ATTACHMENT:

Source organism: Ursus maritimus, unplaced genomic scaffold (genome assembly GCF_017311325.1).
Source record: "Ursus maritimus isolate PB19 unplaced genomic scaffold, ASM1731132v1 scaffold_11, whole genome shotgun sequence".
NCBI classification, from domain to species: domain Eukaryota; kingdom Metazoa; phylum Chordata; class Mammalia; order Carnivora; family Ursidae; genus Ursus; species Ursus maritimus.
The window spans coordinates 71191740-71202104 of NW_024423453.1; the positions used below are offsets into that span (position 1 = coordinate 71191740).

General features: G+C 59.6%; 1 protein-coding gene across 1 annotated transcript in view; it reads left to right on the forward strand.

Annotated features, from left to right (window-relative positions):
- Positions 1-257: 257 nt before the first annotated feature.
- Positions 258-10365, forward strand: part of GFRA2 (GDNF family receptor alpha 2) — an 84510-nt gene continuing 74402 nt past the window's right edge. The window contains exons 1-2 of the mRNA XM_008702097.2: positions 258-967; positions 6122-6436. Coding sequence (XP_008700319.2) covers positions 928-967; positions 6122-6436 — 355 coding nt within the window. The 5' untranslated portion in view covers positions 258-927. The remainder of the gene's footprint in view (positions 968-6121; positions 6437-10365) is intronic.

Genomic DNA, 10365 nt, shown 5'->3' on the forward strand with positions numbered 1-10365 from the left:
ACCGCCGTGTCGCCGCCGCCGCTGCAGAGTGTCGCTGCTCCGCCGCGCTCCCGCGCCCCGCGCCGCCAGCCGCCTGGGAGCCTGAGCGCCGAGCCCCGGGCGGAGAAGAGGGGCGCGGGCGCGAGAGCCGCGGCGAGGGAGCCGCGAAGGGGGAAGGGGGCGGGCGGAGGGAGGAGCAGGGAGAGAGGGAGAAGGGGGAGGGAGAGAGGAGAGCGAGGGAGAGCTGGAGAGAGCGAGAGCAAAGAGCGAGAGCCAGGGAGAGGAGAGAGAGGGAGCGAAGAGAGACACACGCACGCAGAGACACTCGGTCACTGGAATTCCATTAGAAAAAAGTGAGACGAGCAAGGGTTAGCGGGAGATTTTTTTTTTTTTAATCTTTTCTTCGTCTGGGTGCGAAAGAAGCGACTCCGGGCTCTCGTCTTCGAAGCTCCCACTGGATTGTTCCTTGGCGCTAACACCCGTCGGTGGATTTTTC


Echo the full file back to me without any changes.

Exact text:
Source organism: Ursus maritimus, unplaced genomic scaffold (genome assembly GCF_017311325.1).
Source record: "Ursus maritimus isolate PB19 unplaced genomic scaffold, ASM1731132v1 scaffold_11, whole genome shotgun sequence".
NCBI classification, from domain to species: domain Eukaryota; kingdom Metazoa; phylum Chordata; class Mammalia; order Carnivora; family Ursidae; genus Ursus; species Ursus maritimus.
The window spans coordinates 71191740-71202104 of NW_024423453.1; the positions used below are offsets into that span (position 1 = coordinate 71191740).

General features: G+C 59.6%; 1 protein-coding gene across 1 annotated transcript in view; it reads left to right on the forward strand.

Annotated features, from left to right (window-relative positions):
- Positions 1-257: 257 nt before the first annotated feature.
- Positions 258-10365, forward strand: part of GFRA2 (GDNF family receptor alpha 2) — an 84510-nt gene continuing 74402 nt past the window's right edge. The window contains exons 1-2 of the mRNA XM_008702097.2: positions 258-967; positions 6122-6436. Coding sequence (XP_008700319.2) covers positions 928-967; positions 6122-6436 — 355 coding nt within the window. The 5' untranslated portion in view covers positions 258-927. The remainder of the gene's footprint in view (positions 968-6121; positions 6437-10365) is intronic.

Genomic DNA, 10365 nt, shown 5'->3' on the forward strand with positions numbered 1-10365 from the left:
ACCGCCGTGTCGCCGCCGCCGCTGCAGAGTGTCGCTGCTCCGCCGCGCTCCCGCGCCCCGCGCCGCCAGCCGCCTGGGAGCCTGAGCGCCGAGCCCCGGGCGGAGAAGAGGGGCGCGGGCGCGAGAGCCGCGGCGAGGGAGCCGCGAAGGGGGAAGGGGGCGGGCGGAGGGAGGAGCAGGGAGAGAGGGAGAAGGGGGAGGGAGAGAGGAGAGCGAGGGAGAGCTGGAGAGAGCGAGAGCAAAGAGCGAGAGCCAGGGAGAGGAGAGAGAGGGAGCGAAGAGAGACACACGCACGCAGAGACACTCGGTCACTGGAATTCCATTAGAAAAAAGTGAGACGAGCAAGGGTTAGCGGGAGATTTTTTTTTTTTTAATCTTTTCTTCGTCTGGGTGCGAAAGAAGCGACTCCGGGCTCTCGTCTTCGAAGCTCCCACTGGATTGTTCCTTGGCGCTAACACCCGTCGGTGGATTTTTC